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What Do Woodpeckers Eat? Exploring Their Diets

What do woodpeckers eat?

Woodpeckers are one of the most impressive backyard birds. They entertain with bold plumage, sharp avian laughter, and serious pecking abilities!

But have you ever wondered what they are pecking for? Are they looking for food, or is there another purpose? Do they eat the same things as other birds? How do they even get their food?

See answers to these and other questions about woodpeckers in this article!

 

Key takeaways:

  • Woodpeckers are omnivores, which means they eat pretty much everything they are able to handle, this includes even fruit!
  • In order to retrieve food, they often peck (some quite loudly). This is why we often hear distant drumming.
  • Some species catch their food on the ground in the shape of worms, ants, and smaller insects.

 

The Diet of Woodpeckers

Woodpeckers are omnivorous birds that feast on a variety of insects, other small creatures, seeds, and even fruits. In general, most woodpeckers eat insects, spiders, and other arthropods that they find on and underneath bark.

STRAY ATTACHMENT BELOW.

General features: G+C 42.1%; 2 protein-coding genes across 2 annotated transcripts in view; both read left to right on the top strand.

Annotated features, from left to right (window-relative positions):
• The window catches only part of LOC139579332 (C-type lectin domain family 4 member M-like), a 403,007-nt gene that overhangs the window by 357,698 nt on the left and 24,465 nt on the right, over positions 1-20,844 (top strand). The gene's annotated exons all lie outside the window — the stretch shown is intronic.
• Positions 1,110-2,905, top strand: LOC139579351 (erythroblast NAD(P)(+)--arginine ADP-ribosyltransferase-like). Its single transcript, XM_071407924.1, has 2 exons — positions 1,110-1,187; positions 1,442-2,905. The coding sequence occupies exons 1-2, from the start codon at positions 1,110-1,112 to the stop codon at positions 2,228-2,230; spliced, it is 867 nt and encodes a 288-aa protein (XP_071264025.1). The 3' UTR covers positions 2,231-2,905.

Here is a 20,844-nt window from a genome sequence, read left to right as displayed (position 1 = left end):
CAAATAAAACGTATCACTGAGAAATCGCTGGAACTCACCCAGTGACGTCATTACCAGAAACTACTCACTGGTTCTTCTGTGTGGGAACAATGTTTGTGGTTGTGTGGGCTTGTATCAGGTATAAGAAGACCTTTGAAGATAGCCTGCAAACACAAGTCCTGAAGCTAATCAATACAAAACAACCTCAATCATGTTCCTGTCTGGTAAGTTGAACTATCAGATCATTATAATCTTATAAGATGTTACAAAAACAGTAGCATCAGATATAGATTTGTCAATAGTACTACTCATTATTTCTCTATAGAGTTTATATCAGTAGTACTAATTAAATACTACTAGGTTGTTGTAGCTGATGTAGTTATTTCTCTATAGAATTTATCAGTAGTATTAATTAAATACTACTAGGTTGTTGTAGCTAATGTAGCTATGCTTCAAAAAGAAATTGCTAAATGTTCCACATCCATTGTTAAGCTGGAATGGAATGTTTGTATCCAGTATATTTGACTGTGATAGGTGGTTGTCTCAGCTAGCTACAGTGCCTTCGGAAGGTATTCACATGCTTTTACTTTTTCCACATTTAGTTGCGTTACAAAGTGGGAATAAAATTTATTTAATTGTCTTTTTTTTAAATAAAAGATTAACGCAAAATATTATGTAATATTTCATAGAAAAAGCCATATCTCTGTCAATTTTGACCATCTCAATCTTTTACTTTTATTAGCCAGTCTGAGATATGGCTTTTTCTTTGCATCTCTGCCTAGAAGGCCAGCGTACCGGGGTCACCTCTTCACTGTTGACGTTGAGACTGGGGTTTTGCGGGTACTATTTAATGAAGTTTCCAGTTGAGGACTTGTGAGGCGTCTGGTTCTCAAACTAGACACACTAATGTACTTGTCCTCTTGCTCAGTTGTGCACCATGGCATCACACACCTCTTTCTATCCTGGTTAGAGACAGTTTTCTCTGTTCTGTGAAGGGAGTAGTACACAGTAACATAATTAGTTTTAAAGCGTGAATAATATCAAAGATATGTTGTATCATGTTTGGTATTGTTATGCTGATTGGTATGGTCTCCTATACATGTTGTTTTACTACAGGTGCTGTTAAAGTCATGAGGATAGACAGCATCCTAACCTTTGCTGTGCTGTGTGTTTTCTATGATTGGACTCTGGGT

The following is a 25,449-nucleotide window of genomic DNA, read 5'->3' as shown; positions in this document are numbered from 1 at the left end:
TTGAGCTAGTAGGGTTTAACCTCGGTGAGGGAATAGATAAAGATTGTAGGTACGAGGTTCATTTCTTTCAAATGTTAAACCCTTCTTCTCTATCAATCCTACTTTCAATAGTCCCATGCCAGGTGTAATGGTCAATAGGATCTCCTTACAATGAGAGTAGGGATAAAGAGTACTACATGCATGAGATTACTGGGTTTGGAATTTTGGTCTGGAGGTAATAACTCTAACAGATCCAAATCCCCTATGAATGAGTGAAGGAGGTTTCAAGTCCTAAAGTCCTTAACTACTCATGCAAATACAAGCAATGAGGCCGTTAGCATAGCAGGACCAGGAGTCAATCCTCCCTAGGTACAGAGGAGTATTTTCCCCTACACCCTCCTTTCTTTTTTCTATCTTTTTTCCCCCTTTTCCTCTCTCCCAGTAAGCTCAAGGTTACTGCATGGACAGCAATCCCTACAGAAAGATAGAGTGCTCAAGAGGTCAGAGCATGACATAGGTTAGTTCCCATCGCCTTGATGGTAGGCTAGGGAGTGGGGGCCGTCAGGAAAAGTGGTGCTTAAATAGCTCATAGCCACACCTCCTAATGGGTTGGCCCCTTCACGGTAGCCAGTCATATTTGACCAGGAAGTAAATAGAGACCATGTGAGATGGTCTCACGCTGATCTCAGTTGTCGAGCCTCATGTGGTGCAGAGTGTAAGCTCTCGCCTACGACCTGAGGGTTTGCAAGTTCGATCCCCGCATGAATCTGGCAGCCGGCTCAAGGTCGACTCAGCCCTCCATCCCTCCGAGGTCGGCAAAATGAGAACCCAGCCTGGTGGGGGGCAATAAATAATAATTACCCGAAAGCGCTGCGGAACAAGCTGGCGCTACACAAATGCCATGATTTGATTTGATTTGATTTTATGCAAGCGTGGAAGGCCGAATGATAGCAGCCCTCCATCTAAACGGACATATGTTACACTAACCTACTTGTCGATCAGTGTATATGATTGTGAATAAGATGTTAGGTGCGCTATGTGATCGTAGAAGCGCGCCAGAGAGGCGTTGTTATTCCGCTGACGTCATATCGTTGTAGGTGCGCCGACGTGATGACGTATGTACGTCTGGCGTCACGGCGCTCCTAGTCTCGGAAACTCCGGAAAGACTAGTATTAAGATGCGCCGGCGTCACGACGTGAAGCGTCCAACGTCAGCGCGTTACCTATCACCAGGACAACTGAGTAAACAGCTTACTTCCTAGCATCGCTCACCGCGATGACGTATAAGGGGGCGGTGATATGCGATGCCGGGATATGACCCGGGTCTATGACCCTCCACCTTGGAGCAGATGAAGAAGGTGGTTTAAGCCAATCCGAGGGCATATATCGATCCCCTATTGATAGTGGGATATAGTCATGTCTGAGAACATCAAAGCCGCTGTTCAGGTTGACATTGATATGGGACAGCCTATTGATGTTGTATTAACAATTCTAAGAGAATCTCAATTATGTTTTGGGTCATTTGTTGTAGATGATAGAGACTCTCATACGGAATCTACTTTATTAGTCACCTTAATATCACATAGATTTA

Related: What kinds of seeds do birds eat?

They eat a lot of beetle grubs and other types of larvae, along with many types of bugs. While foraging on tree trunks, woodpeckers can also pick and eat various seeds and nuts. For species such as the Acorn Woodpecker, acorns are especially important.

Woodpeckers are often seen climbing the trees, where they are looking for food

Although they find most of their insect prey on trunks and branches, some woodpeckers also fly from high perches to catch insects in flight.

When they can find them, several woodpeckers also take other small animals including small lizards, and even the eggs and nestlings of other birds.